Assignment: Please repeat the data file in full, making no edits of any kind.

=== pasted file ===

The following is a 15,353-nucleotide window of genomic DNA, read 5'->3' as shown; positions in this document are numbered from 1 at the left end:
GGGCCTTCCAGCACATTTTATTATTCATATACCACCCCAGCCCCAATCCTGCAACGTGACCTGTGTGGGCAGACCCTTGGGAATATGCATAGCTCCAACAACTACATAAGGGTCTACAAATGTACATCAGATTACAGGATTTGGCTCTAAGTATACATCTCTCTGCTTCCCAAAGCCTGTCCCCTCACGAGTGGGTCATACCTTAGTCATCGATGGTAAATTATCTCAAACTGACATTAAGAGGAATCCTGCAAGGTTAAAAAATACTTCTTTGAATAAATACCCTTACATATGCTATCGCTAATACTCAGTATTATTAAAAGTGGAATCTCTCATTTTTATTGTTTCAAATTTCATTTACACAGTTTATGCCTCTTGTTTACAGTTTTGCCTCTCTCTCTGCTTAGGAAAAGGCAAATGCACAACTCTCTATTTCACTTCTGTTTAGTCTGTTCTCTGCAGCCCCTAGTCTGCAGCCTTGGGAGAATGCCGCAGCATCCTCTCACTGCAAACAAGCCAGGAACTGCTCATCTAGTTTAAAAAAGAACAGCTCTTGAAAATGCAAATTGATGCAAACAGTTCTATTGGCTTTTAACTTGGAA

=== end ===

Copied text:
The following is a 15,353-nucleotide window of genomic DNA, read 5'->3' as shown; positions in this document are numbered from 1 at the left end:
GGGCCTTCCAGCACATTTTATTATTCATATACCACCCCAGCCCCAATCCTGCAACGTGACCTGTGTGGGCAGACCCTTGGGAATATGCATAGCTCCAACAACTACATAAGGGTCTACAAATGTACATCAGATTACAGGATTTGGCTCTAAGTATACATCTCTCTGCTTCCCAAAGCCTGTCCCCTCACGAGTGGGTCATACCTTAGTCATCGATGGTAAATTATCTCAAACTGACATTAAGAGGAATCCTGCAAGGTTAAAAAATACTTCTTTGAATAAATACCCTTACATATGCTATCGCTAATACTCAGTATTATTAAAAGTGGAATCTCTCATTTTTATTGTTTCAAATTTCATTTACACAGTTTATGCCTCTTGTTTACAGTTTTGCCTCTCTCTCTGCTTAGGAAAAGGCAAATGCACAACTCTCTATTTCACTTCTGTTTAGTCTGTTCTCTGCAGCCCCTAGTCTGCAGCCTTGGGAGAATGCCGCAGCATCCTCTCACTGCAAACAAGCCAGGAACTGCTCATCTAGTTTAAAAAAGAACAGCTCTTGAAAATGCAAATTGATGCAAACAGTTCTATTGGCTTTTAACTTGGAA